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Busted! VW faces $18 billion in fines for cheating on emissions tests

Volkswagen plant
Volkswagen may be forced to recall some 482,000 vehicles by the Obama Administration, not because of faulty components, but for intentionally installing software to fool emissions tests.

The New York Times reports that diesel-powered Jettas, Beetles, and Golfs sold in the U.S. from 2009 to 2015 — as well as the 2014-2015 Passat and 2009-2015 Audi A3 — were fitted with a “defeat device” designed to detect when the car is in the midst of an official emissions test. When an evaluation begins, the vehicle reportedly activates full emissions control, presenting a cleaner, greener footprint than the one it leaves behind in normal conditions. The Environmental Protection Agency issued VW a notice of violation in response, adding that these vehicles pollute far more day-to-day than the manufacturer would have you believe.

“Using a defeat device in cars to evade clean air standards is illegal and a threat to public health,” said Cynthia Giles, the E.P.A.’s Assistant Administrator for the Office of Enforcement and Compliance. “Working closely with the California Air Resources Board, E.P.A. is committed to making sure that all automakers play by the same rules. E.P.A. will continue to investigate these very serious violations.”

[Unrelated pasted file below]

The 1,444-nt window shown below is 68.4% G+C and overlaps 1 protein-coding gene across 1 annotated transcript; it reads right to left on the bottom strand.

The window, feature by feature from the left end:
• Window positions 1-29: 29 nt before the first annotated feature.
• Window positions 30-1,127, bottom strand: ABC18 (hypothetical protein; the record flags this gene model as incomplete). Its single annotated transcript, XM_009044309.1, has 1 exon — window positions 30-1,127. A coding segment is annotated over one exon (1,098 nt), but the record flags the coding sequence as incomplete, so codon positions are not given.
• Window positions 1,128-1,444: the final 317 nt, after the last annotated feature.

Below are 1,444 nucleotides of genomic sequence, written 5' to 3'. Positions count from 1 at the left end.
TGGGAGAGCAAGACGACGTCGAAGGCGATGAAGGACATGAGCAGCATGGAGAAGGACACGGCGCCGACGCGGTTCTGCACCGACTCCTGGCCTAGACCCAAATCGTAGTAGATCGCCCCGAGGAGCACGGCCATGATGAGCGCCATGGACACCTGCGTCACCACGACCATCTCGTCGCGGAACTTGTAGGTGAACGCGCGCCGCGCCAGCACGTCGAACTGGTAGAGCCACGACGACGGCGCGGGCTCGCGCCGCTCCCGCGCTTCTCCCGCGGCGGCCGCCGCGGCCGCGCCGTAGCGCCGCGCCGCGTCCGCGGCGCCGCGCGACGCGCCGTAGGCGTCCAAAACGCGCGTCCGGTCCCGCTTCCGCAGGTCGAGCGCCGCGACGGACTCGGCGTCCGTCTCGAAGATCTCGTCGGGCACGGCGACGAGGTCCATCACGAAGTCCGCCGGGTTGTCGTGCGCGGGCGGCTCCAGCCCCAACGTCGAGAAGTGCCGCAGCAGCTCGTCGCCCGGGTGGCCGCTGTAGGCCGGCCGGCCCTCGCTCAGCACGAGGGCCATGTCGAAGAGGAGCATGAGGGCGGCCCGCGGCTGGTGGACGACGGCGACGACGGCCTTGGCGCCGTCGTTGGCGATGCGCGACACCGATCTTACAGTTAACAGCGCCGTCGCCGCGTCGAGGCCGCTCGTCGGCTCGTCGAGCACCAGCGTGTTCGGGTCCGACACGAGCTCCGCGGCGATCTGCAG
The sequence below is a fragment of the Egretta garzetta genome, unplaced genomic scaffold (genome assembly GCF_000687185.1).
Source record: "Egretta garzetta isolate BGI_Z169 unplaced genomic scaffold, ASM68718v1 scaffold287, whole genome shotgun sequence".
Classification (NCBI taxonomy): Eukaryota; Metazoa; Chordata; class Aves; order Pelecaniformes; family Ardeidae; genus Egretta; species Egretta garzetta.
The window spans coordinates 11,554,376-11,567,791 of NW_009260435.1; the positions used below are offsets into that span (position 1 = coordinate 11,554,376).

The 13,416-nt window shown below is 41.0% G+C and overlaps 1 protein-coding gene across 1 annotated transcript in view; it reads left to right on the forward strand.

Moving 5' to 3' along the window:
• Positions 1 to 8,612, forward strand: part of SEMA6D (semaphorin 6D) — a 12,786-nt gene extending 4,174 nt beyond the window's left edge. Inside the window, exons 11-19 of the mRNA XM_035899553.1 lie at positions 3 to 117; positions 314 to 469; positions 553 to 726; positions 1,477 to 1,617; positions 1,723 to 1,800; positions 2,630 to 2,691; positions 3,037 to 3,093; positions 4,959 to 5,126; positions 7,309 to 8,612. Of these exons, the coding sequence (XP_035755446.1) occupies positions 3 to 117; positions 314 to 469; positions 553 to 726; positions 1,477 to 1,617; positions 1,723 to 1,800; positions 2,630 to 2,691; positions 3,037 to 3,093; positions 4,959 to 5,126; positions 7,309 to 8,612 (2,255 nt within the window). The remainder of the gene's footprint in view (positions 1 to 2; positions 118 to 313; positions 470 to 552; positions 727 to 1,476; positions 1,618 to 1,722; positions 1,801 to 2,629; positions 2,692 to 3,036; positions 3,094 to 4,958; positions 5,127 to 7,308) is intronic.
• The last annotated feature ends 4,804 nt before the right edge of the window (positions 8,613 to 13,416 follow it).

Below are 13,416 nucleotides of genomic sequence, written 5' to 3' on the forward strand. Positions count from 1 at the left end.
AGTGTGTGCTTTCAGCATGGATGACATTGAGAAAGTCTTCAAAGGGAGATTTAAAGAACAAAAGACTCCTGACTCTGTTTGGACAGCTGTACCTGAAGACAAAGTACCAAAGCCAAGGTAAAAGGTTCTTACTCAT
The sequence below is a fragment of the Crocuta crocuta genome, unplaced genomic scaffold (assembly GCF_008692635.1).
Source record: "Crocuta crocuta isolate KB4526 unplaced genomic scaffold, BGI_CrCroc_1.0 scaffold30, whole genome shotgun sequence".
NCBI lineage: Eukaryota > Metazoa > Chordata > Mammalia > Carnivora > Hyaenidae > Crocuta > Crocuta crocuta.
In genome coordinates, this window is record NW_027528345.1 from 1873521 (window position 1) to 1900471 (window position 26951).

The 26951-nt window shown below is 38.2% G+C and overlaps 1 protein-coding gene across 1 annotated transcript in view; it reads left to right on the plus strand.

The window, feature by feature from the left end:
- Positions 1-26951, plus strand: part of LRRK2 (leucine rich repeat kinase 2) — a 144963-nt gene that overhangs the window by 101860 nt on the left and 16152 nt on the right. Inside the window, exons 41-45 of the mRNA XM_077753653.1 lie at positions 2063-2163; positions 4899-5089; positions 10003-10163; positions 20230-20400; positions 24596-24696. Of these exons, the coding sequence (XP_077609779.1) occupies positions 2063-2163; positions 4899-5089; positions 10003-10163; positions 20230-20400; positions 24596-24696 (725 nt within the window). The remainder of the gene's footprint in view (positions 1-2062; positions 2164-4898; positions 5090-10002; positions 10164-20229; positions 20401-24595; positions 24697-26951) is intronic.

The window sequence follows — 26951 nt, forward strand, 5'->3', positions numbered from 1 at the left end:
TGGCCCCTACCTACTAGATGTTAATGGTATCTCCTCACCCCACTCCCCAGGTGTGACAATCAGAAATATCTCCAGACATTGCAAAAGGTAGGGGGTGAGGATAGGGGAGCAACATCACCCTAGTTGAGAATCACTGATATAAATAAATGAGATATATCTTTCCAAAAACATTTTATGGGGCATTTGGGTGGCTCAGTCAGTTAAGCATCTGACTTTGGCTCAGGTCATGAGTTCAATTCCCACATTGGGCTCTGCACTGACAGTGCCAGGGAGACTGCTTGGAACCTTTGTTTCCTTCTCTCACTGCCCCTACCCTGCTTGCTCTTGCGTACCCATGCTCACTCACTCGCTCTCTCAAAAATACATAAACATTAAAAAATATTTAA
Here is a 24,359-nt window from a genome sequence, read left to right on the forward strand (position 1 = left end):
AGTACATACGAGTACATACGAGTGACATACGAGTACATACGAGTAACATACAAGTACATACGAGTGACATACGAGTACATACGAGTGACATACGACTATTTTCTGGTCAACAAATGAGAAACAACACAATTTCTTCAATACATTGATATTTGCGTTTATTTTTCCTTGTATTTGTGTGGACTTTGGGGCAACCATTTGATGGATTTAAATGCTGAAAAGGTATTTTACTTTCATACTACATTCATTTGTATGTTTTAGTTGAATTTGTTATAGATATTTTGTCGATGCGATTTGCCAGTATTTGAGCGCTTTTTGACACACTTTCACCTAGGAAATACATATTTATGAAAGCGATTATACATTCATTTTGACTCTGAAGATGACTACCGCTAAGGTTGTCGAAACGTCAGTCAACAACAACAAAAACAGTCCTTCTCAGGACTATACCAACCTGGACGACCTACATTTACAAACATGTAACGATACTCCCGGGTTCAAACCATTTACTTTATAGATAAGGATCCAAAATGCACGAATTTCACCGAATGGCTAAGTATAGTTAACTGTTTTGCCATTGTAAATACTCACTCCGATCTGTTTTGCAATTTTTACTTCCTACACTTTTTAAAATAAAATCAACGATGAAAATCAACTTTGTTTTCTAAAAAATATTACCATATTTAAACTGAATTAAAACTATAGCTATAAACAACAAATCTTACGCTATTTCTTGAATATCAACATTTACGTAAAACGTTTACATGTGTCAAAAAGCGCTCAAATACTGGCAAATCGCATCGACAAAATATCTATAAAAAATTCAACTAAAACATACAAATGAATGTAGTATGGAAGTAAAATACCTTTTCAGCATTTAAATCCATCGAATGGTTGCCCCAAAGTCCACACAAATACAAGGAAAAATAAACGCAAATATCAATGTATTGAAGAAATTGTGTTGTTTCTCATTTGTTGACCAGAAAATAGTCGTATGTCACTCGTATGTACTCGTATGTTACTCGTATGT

The global automaker now faces up to $18 billion in penalties for its trouble.

More specifically, the defeat device in question hid the car’s discharge of nitrogen oxide, a pollutant that can lead to increases in ozone, smog, and even acid rain. Prolonged inhalation of the compound can lead to a wide variety of respiratory issues, the most common of which are asthma, emphysema, and bronchitis. The E.P.A, the Department of Justice, and the state of California will continue to investigate the allegations, much to the delight of environmental advocacy groups like Clean Air Watch.

“They want to make it clear that they’re going to crack down on cheaters,” Frank O’Donnell, President of Clean Air Watch said of the recall. “They’re cheating not only car buyers but the breathing public. They want to lay down the law, enforce the law, and show they’re not going to tolerate cheaters. The laws and regulation are only as good as the enforcement.”

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